Top 5 Saturday: Science Fiction Books

Welcome back to another Top 5 Saturday! Just in case you don’t know Top 5 Saturday is a weekly meme created by Mandy @ Devouring Books and it’s where we list the top five books (they can be books on your TBR, favourite books, books you loved/hated) based on the week’s topic. You can see the upcoming schedule at the end of my post 🙂 This week’s topic is actually: science fiction books!

Oof, do I have a lot of these or do I really have a lot of these on my TBR? 😅 I found a love for SF books when I first started reading Michael Crichton’s books back in 2010. I can’t even remember when I started reading more SFF but I do have quite a few that I’ve added to my TBR, especially in the last year+, thanks to all your wonderful recommendations. The five below are ones I already have on my physical/digital libraries and they’re just waiting to be read… (lol what’s new) I have to admit that I’m most excited to get to Becky Chambers’ books because I’ve heard endlessly good things about them!

(book covers are linked to the Goodreads pages!)

the long way to a small, angry planet // wayfarers series

Follow a motley crew on an exciting journey through space—and one adventurous young explorer who discovers the meaning of family in the far reaches of the universe—in this light-hearted debut space opera from a rising sci-fi star.

Rosemary Harper doesn’t expect much when she joins the crew of the aging Wayfarer. While the patched-up ship has seen better days, it offers her a bed, a chance to explore the far-off corners of the galaxy, and most importantly, some distance from her past. An introspective young woman who learned early to keep to herself, she’s never met anyone remotely like the ship’s diverse crew, including Sissix, the exotic reptilian pilot, chatty engineers Kizzy and Jenks who keep the ship running, and Ashby, their noble captain.

Life aboard the Wayfarer is chaotic and crazy—exactly what Rosemary wants. It’s also about to get extremely dangerous when the crew is offered the job of a lifetime. Tunneling wormholes through space to a distant planet is definitely lucrative and will keep them comfortable for years. But risking her life wasn’t part of the plan. In the far reaches of deep space, the tiny Wayfarer crew will confront a host of unexpected mishaps and thrilling adventures that force them to depend on each other. To survive, Rosemary’s got to learn how to rely on this assortment of oddballs—an experience that teaches her about love and trust, and that having a family isn’t necessarily the worst thing in the universe.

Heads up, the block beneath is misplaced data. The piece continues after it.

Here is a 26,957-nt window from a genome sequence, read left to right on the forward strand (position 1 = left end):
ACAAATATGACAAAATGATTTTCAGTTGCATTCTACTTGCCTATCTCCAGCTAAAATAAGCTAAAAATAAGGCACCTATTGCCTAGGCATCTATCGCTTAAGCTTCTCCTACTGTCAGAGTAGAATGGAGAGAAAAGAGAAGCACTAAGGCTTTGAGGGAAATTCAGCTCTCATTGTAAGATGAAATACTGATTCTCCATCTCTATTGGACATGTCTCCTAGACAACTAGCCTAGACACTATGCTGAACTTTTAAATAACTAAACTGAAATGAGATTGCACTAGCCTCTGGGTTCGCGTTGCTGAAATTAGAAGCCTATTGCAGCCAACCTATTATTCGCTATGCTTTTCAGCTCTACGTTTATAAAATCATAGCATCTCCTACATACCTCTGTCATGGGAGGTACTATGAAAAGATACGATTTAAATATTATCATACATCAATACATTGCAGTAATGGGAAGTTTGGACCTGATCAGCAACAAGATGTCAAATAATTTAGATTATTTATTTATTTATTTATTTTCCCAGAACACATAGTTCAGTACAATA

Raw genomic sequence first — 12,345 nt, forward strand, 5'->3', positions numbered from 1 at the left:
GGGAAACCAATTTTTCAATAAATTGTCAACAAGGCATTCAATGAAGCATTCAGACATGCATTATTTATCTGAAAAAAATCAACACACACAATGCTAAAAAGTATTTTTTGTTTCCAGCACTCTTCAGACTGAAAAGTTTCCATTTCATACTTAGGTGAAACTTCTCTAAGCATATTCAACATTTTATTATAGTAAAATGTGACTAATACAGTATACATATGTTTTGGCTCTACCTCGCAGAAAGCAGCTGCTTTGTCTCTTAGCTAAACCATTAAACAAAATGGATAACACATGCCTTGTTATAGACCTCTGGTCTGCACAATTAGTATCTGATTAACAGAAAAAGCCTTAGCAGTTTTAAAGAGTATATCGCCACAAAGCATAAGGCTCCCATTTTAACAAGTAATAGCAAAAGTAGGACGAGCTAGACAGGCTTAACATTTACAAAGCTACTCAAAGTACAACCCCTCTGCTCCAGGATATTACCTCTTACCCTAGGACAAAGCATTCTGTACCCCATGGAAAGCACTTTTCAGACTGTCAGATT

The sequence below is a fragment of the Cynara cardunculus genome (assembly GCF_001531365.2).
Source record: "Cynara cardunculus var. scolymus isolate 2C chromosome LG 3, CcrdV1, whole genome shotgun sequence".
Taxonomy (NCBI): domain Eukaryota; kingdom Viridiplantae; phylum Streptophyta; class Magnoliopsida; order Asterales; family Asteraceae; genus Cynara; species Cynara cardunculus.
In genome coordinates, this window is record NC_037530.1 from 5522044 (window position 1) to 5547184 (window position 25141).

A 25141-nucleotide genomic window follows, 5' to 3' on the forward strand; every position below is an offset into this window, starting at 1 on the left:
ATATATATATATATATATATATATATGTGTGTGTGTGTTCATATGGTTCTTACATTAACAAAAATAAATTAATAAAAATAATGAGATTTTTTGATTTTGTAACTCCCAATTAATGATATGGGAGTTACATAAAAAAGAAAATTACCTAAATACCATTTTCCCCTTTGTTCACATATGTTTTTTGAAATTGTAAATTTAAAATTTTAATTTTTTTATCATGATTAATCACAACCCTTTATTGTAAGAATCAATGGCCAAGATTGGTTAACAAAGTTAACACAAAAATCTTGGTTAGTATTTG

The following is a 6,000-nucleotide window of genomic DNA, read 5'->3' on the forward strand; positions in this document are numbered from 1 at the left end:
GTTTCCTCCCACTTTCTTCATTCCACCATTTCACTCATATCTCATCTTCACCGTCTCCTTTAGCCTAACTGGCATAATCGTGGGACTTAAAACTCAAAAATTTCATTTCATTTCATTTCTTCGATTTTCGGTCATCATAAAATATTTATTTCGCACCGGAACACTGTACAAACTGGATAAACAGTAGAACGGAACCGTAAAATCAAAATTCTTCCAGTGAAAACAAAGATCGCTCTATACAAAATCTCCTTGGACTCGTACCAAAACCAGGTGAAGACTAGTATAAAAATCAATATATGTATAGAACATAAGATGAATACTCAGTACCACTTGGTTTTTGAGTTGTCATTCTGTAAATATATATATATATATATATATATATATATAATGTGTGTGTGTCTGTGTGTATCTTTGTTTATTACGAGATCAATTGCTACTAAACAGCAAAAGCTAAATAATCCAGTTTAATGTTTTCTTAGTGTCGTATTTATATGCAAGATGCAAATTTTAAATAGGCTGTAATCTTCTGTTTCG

kindred

Octavia E. Butler’s 1979 masterpiece and ground-breaking exploration of power and responsibility, for fans of The Handmaid’s Tale, The Power and Yaa Gyasi’s Homegoing. With an original foreword by Ayòbámi Adébáyò.

In 1976, Dana dreams of being a writer. In 1815, she is assumed a slave.

When Dana first meets Rufus on a Maryland plantation, he’s drowning. She saves his life – and it will happen again and again. Neither of them understands his power to summon her whenever his life is threatened, nor the significance of the ties that bind them.

And each time Dana saves him, the more aware she is that her own life might be over before it’s even begun.

Octavia E. Butler’s ground-breaking masterpiece is the extraordinary story of two people bound by blood, separated by so much more than time.


this is how you lose the time war

Ellingham Academy is a famous private school in Vermont for the brightest thinkers, inventors, and artists. It was founded by Albert Ellingham, an early twentieth century tycoon, who wanted to make a wonderful place full of riddles, twisting pathways, and gardens. “A place,” he said, “where learning is a game.”

Shortly after the school opened, his wife and daughter were kidnapped. The only real clue was a mocking riddle listing methods of murder, signed with the frightening pseudonym “Truly, Devious.” It became one of the great unsolved crimes of American history.

True-crime aficionado Stevie Bell is set to begin her first year at Ellingham Academy, and she has an ambitious plan: She will solve this cold case. That is, she will solve the case when she gets a grip on her demanding new school life and her housemates: the inventor, the novelist, the actor, the artist, and the jokester. But something strange is happening. Truly Devious makes a surprise return, and death revisits Ellingham Academy. The past has crawled out of its grave. Someone has gotten away with murder. 

The two interwoven mysteries of this first book in the Truly Devious series dovetail brilliantly, and Stevie Bell will continue her relentless quest for the murderers in books two and three.

New York Times bestselling author Maureen Johnson weaves a delicate tale of murder and mystery in the first book of a striking new series, perfect for fans of Agatha Christie and E. Lockhart. 


recursion

Memory makes reality.

That’s what New York City cop Barry Sutton is learning as he investigates the devastating phenomenon the media has dubbed False Memory Syndrome—a mysterious affliction that drives its victims mad with memories of a life they never lived.

That’s what neuroscientist Helena Smith believes. It’s why she’s dedicated her life to creating a technology that will let us preserve our most precious memories. If she succeeds, anyone will be able to re-experience a first kiss, the birth of a child, the final moment with a dying parent.